By Claudia Gray, Post-doctoral research fellow in ecology and conservation, University of Sussex, UK
Every time you go to the supermarket, you are likely to buy something containing palm oil. In the UK and the US, 10 – 50% of all items in an average shopping basket contain it. Palm oil is the world’s most widely used cooking oil. It is in a vast range of foods, including biscuits, pastries, pizzas, margarine, chocolate bars and ice cream. It’s in cosmetics like face-creams, mascara and lipstick. A derivative of palm oil is used to make soaps and detergents go frothy. It’s a remarkably versatile raw material, and it’s essential for many products we use every day.
Malaysia and Indonesia together produce 80% of global palm oil. In the last decade, about 50% of the land planted with oil palm in these countries had to be deforested. Because of this, the oil palm industry is criticised for having negative environmental impacts. However, it is responding fast. There are an increasing number of certification bodies that check that plantations meet certain social and environmental standards. More and more manufacturers are checking their supply chains to ensure that they support sustainable palm oil production.
But how are these social and environmental standards set? What evidence are they based on?
A crucial first step is research that measures the environmental impacts of different management strategies. This is one of the goals of the SAFE (Stability of Altered Forest Ecosystems) Project (http://www.safeproject.net), based in Malaysia. As part of this project, we have assessed one aspect of plantation management: the conservation of forest along river banks, also known as riparian reserves.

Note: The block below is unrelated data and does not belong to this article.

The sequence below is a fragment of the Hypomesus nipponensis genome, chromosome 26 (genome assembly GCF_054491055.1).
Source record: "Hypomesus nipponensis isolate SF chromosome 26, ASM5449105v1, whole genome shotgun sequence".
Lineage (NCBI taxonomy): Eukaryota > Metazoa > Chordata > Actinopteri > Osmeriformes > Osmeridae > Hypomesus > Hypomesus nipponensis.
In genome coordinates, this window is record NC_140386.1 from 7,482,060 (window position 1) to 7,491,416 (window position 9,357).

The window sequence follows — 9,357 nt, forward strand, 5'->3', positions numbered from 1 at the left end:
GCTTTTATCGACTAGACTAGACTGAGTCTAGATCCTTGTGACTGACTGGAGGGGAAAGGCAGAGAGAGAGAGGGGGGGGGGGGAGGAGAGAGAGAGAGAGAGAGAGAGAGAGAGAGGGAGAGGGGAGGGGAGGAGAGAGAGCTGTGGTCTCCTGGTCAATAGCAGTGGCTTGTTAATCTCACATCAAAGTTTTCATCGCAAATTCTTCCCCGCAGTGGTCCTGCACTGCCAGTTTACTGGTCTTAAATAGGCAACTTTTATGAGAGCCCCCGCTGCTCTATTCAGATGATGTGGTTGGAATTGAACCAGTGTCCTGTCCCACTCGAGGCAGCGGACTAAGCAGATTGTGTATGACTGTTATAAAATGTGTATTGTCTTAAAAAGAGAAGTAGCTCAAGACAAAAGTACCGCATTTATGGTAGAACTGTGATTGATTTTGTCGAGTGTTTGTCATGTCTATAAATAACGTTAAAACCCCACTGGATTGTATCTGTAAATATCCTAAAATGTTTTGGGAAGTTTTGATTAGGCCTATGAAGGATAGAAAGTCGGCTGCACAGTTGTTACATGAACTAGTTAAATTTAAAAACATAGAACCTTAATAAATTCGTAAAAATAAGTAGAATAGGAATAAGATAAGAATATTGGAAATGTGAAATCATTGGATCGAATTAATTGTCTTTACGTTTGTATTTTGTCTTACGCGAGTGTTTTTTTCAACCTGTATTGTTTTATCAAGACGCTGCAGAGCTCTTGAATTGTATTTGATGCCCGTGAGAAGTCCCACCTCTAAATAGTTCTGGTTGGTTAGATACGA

Riparian forest is legally protected in many countries because it acts as a buffer, limiting the flow of soil and agricultural chemicals into rivers and lakes. However, the extent to which this habitat benefits forest-dwelling species on the river banks is poorly understood. To assess this issue, we surveyed dung beetles in riparian reserves. We then compared these communities to areas of oil palm and large areas of remaining forest. The beetles are easier to survey than many other animal groups, but they can indicate the abundance and diversity of lots of other species, such as the large furry mammals that produce the dung they need!
We found that even though the forest strips are very narrow (often only 50 – 150 m wide) and can be highly degraded, they still support more species than areas of oil palm. This is good news: protecting riverside forest not only improves water quality, but also benefits biodiversity. Our ongoing research will help establish which width of riparian forest optimises the environmental gains. Of course, protected large areas of primary rainforest will always be more important than preserving these fragments. Nevertheless, where oil palm is being cultivated, protecting riparian forest helps minimise the loss of local biodiversity.
The oil palm industry is an efficient way to produce vegetable oil, and a key source of income for a growing number of countries. As with all important agricultural industries, it is essential that there is robust scientific evidence influencing sustainability guidelines, and a consistent consumer demand for sustainable production.
There are many ways to check if the products you are buying source sustainable palm oil. Many of the big supermarket brands have already committed to sourcing sustainable palm oil, and are increasingly the traceability of their supply chain. As responsible consumers, each of us can check our favourite brands – it’s now easy to switch to one that uses sustainable palm oil.
Check your favourite brands through their website, or find more information here: http://www.betterpalmoil.org/whatcanyoudo
The first paper to be published on our research is open access available free to all at: http://onlinelibrary.wiley.com/doi/10.1002/ece3.1003/abstractPhotos by Claudia Gray